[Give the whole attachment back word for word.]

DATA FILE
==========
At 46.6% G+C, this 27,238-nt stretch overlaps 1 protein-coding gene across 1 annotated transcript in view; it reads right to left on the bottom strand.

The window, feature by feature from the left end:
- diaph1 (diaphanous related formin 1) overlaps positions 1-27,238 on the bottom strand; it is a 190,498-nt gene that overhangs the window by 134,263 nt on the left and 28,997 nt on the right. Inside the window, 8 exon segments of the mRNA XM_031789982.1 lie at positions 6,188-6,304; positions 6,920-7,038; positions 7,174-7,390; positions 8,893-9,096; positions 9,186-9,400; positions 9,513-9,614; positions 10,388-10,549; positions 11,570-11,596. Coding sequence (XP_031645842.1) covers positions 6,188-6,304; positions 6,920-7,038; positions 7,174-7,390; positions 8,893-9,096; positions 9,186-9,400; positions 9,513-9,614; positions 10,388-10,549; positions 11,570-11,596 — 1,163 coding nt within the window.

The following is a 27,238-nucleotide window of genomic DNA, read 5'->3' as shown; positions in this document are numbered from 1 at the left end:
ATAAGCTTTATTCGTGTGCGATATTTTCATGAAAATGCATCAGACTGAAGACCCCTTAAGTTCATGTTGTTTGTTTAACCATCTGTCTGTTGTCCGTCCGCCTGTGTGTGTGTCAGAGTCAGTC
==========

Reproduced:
At 46.6% G+C, this 27,238-nt stretch overlaps 1 protein-coding gene across 1 annotated transcript in view; it reads right to left on the bottom strand.

The window, feature by feature from the left end:
- diaph1 (diaphanous related formin 1) overlaps positions 1-27,238 on the bottom strand; it is a 190,498-nt gene that overhangs the window by 134,263 nt on the left and 28,997 nt on the right. Inside the window, 8 exon segments of the mRNA XM_031789982.1 lie at positions 6,188-6,304; positions 6,920-7,038; positions 7,174-7,390; positions 8,893-9,096; positions 9,186-9,400; positions 9,513-9,614; positions 10,388-10,549; positions 11,570-11,596. Coding sequence (XP_031645842.1) covers positions 6,188-6,304; positions 6,920-7,038; positions 7,174-7,390; positions 8,893-9,096; positions 9,186-9,400; positions 9,513-9,614; positions 10,388-10,549; positions 11,570-11,596 — 1,163 coding nt within the window.

The following is a 27,238-nucleotide window of genomic DNA, read 5'->3' as shown; positions in this document are numbered from 1 at the left end:
ATAAGCTTTATTCGTGTGCGATATTTTCATGAAAATGCATCAGACTGAAGACCCCTTAAGTTCATGTTGTTTGTTTAACCATCTGTCTGTTGTCCGTCCGCCTGTGTGTGTGTCAGAGTCAGTC